Borussia Dortmund, Bayern Munich, RB Leipzig and Bayer Leverkusen have come together to create a €20m (£18.3m) solidarity fund to help German clubs in the top two tiers stave off a potential financial crisis during the coronavirus pandemic.

Germany’s Bundesliga and second division are scheduled to resume in early April but the organising body’s (DFL) executive committee has recommended the season be suspended until at least 30 April, which will further impact clubs’ revenues.

Dortmund said the four clubs, who participated in the Champions League this season, will forego their share of the national media revenue – approximately €12.5m – and add €7.5m of their own.

“We are prepared to help out other professional football clubs if it is ultimately a matter of cushioning the financial effects of the pandemic,” Dortmund’s CEO, Hans-Joachim Watzke, said in a statement.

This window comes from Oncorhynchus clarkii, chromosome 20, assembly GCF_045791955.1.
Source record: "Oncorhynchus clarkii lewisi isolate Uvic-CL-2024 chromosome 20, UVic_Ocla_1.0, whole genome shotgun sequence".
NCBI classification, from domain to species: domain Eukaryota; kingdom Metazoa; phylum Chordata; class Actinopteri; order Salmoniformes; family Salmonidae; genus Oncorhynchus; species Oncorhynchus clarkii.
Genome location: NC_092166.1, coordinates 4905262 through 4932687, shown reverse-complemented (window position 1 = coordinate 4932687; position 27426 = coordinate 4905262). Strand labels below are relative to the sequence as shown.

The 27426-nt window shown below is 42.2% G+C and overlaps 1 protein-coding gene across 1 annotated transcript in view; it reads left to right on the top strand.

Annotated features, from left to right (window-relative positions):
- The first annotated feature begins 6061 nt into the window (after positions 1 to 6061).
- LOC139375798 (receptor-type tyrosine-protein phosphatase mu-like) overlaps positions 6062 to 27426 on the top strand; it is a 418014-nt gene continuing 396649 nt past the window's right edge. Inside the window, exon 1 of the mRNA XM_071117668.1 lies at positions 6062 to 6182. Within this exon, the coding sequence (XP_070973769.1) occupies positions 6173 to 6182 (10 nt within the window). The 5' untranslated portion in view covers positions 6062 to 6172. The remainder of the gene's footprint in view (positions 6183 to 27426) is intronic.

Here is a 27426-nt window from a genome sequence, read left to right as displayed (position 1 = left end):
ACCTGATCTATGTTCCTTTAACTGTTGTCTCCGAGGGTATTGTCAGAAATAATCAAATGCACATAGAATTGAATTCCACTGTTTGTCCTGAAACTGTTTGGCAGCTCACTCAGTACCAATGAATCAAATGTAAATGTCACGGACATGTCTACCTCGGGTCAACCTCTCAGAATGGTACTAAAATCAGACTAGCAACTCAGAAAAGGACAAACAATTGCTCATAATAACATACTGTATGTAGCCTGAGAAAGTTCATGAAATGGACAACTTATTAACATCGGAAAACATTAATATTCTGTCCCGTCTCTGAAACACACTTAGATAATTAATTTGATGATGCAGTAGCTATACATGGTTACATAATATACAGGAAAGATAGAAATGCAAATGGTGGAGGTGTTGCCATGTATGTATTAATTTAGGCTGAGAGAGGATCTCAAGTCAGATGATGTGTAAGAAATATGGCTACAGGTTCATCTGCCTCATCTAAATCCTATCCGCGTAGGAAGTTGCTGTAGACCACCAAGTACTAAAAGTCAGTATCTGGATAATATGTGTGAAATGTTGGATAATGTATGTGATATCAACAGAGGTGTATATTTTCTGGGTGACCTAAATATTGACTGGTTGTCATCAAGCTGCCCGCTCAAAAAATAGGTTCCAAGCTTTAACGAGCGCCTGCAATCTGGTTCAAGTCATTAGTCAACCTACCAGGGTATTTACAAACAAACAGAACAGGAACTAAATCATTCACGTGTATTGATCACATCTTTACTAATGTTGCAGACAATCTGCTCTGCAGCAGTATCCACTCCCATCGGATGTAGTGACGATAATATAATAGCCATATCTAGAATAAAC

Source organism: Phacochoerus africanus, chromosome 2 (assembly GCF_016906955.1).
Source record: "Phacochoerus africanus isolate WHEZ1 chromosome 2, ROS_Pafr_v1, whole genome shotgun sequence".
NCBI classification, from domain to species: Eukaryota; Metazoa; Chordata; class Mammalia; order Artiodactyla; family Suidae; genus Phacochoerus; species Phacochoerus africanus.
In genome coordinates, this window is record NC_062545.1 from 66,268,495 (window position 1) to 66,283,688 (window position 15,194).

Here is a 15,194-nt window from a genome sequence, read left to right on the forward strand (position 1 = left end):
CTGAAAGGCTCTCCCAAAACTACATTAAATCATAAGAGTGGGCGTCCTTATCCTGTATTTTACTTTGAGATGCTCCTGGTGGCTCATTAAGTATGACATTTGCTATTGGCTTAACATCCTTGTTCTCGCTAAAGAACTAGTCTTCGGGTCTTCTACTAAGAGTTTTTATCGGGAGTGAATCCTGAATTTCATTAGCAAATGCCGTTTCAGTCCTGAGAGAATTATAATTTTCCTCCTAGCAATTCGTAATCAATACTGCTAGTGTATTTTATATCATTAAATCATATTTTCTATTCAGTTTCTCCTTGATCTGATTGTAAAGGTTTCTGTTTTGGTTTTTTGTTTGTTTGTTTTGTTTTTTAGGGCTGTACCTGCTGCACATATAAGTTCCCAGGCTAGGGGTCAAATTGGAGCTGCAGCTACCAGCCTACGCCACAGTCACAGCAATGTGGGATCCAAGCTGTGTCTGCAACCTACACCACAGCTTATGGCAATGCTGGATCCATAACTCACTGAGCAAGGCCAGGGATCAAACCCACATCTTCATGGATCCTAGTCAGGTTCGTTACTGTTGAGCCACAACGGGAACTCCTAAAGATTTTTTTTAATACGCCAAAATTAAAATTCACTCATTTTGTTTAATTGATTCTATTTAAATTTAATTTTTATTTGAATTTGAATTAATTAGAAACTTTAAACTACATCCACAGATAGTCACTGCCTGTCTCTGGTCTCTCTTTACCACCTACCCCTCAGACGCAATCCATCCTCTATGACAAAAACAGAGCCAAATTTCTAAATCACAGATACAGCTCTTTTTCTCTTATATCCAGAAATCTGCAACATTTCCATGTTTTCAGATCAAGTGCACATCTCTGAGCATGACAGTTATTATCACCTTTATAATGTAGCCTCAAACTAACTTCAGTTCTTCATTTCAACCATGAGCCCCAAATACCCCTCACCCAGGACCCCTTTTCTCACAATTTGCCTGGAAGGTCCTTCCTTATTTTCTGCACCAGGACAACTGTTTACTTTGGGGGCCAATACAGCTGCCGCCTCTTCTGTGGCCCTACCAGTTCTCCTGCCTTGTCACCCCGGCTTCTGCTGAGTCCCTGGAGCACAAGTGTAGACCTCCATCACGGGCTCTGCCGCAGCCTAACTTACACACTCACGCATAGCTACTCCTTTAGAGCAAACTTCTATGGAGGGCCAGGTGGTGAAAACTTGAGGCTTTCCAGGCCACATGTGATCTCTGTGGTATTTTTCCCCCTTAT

Dortmund are no strangers to an economic crisis, with the club nearly going bust in 2005, before Bayern came to their rescue with an interest-free loan so they could pay their players’ salaries.

The DFL executive committee will decide on the criteria for the distribution of the solidarity fund. “The DFL executive committee is very thankful to the four Champions League participants for their gesture towards our community of clubs,” said its spokesman Christian Seifert. “This initiative shows that solidarity is more than just lip service in the Bundesliga and Bundesliga 2.”

Borussia Mönchengladbach’s players and coaching staff became the first in Germany to accept pay cuts during the coronavirus crisis this month, and players at Union Berlin have agreed to go without their wages.



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